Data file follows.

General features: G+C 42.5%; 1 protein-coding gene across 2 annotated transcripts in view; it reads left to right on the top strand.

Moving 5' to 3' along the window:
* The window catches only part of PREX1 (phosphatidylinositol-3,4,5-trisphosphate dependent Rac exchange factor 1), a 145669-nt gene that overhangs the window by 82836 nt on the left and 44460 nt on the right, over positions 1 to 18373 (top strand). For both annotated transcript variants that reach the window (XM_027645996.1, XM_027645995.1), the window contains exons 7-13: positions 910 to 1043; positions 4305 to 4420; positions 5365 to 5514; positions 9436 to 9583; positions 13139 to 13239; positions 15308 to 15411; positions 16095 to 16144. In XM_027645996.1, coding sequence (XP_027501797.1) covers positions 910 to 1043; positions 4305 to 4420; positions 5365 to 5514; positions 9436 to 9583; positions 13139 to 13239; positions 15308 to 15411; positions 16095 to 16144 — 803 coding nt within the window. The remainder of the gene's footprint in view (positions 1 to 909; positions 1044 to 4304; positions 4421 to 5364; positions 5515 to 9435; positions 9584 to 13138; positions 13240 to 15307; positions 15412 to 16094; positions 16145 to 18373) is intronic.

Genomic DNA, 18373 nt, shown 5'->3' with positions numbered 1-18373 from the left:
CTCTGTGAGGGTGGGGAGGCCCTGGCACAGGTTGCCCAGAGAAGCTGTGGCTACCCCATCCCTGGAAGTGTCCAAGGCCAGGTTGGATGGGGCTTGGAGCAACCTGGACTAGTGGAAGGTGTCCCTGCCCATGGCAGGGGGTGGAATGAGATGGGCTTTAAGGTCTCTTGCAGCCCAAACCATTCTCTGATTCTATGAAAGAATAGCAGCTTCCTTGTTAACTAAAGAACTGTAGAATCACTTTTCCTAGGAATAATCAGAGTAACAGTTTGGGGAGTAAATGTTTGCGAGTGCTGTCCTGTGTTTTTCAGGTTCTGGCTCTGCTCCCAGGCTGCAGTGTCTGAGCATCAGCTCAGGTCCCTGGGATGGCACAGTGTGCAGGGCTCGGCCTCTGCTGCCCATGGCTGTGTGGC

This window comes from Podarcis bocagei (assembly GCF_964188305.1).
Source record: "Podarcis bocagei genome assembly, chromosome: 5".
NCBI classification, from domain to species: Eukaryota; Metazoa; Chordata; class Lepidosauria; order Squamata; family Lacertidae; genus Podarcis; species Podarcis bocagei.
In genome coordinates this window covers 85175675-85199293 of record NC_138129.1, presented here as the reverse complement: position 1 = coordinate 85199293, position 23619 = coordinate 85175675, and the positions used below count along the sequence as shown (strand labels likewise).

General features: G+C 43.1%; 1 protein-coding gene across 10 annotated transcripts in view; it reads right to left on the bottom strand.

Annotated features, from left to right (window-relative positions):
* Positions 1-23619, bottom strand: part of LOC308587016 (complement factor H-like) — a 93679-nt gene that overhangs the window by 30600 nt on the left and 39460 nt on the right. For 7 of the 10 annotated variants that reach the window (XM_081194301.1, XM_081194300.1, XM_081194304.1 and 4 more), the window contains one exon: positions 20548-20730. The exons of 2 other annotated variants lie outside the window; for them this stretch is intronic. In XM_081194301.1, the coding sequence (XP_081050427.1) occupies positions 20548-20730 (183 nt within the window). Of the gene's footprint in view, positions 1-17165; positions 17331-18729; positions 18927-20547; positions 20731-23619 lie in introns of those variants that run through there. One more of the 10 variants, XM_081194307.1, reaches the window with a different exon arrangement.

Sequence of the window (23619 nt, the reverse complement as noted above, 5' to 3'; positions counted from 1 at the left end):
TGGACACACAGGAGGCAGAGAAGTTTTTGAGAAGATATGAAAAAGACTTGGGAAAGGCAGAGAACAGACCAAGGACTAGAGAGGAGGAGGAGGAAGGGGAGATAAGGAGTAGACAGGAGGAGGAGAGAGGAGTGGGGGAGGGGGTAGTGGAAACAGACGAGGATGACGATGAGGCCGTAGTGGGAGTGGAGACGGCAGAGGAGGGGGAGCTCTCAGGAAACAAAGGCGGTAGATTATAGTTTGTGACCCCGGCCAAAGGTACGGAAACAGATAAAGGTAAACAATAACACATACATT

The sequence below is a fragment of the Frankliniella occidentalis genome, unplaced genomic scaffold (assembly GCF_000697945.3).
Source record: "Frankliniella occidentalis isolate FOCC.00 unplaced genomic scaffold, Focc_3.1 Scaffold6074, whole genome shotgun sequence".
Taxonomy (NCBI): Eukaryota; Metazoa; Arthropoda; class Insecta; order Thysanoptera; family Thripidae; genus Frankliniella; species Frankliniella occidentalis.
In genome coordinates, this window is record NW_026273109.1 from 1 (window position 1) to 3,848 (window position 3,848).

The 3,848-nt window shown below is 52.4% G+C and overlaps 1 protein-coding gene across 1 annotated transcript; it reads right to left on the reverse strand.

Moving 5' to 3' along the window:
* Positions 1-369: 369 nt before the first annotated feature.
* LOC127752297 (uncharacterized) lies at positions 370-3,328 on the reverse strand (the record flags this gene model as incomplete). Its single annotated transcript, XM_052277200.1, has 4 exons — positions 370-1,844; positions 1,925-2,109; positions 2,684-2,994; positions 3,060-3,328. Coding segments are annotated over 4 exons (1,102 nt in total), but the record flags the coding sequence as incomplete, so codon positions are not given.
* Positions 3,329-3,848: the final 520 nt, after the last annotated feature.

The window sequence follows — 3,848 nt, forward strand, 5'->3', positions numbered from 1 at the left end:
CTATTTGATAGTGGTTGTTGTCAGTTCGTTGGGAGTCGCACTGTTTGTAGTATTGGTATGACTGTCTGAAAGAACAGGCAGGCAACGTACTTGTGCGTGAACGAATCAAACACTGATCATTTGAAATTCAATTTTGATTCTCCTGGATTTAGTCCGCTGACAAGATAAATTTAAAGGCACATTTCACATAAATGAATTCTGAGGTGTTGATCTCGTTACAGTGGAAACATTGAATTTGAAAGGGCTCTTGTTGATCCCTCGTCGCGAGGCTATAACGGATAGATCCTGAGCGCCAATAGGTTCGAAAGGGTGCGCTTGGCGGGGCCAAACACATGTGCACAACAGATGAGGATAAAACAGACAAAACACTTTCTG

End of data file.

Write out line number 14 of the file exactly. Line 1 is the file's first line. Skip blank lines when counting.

TGGACACACAGGAGGCAGAGAAGTTTTTGAGAAGATATGAAAAAGACTTGGGAAAGGCAGAGAACAGACCAAGGACTAGAGAGGAGGAGGAGGAAGGGGAGATAAGGAGTAGACAGGAGGAGGAGAGAGGAGTGGGGGAGGGGGTAGTGGAAACAGACGAGGATGACGATGAGGCCGTAGTGGGAGTGGAGACGGCAGAGGAGGGGGAGCTCTCAGGAAACAAAGGCGGTAGATTATAGTTTGTGACCCCGGCCAAAGGTACGGAAACAGATAAAGGTAAACAATAACACATACATT